Oklahoma Earns 'C,' Ranks 14th in State Finance Watchdog's Annual Report
Oklahoma improved on an annual report card for state finances.
Truth In Accounting grades are based on taxpayers’ share of the state’s debt. Last year, Oklahomans’ was $5,100.
"We give people a 'D' if your per taxpayer burden is more than $5,000, and now you guys have jumped up to $2,900, which is in our 'C' category," said Truth In Accounting founder and CEO Sheila Weinberg.
Truth In Accounting calculated Oklahoma has $10.1 billion in available assets but $13.3 billion in bills. The group factors pension and retiree health care liabilities into those figures, including amounts not yet on state balance sheets.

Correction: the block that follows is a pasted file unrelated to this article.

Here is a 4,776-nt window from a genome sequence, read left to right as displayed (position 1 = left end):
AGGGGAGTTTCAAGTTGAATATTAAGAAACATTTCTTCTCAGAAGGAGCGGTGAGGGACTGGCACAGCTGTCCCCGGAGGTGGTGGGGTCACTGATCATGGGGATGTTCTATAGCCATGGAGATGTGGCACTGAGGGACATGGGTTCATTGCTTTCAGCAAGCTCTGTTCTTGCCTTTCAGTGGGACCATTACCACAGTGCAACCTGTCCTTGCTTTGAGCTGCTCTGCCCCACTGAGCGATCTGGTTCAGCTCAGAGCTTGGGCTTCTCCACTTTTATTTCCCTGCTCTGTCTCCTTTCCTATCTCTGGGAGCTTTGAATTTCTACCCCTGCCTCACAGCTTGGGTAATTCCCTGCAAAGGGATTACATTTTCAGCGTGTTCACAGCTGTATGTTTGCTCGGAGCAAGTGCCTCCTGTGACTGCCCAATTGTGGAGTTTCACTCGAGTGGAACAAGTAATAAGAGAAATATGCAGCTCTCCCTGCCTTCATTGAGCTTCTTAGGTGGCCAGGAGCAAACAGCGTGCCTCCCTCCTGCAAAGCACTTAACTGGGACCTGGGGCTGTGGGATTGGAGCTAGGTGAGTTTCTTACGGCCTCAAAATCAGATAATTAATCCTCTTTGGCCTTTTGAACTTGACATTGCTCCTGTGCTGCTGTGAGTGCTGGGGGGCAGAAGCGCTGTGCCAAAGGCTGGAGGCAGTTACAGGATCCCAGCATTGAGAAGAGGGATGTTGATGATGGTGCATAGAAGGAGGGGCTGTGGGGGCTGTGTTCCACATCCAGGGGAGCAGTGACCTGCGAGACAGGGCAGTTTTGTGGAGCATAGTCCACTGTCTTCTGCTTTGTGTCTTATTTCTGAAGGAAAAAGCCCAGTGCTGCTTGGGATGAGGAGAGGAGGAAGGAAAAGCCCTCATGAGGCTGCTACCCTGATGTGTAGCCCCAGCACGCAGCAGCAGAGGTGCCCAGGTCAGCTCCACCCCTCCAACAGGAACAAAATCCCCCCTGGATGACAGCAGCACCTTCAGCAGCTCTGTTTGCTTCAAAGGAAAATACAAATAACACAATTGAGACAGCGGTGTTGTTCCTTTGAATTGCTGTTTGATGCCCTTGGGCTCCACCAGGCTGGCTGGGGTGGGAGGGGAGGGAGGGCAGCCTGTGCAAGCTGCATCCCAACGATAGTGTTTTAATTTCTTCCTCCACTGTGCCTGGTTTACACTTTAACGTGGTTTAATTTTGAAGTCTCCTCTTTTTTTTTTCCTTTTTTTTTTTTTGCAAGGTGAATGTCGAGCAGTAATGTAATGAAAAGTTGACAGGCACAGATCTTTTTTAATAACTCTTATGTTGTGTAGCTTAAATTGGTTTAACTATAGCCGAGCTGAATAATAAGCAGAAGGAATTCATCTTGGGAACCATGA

"The reason that we look at these numbers isn’t just a numbers game. We believe that citizens, to be full participants in their governments, really need to understand the true financial condition of their governments," Weinberg said.
Oklahoma’s unfunded debt declined around $2 billion from last year. Truth In Accounting ranked Oklahoma 14th out of the 50 states, with just 10 states getting an 'A' or 'B', meaning they have a surplus.
For comparison, the worst state this year was New Jersey, with a taxpayer burden of $61,400. The best state, Alaska, boasted a surplus of $56,500, according to Truth In Accounting's calculations.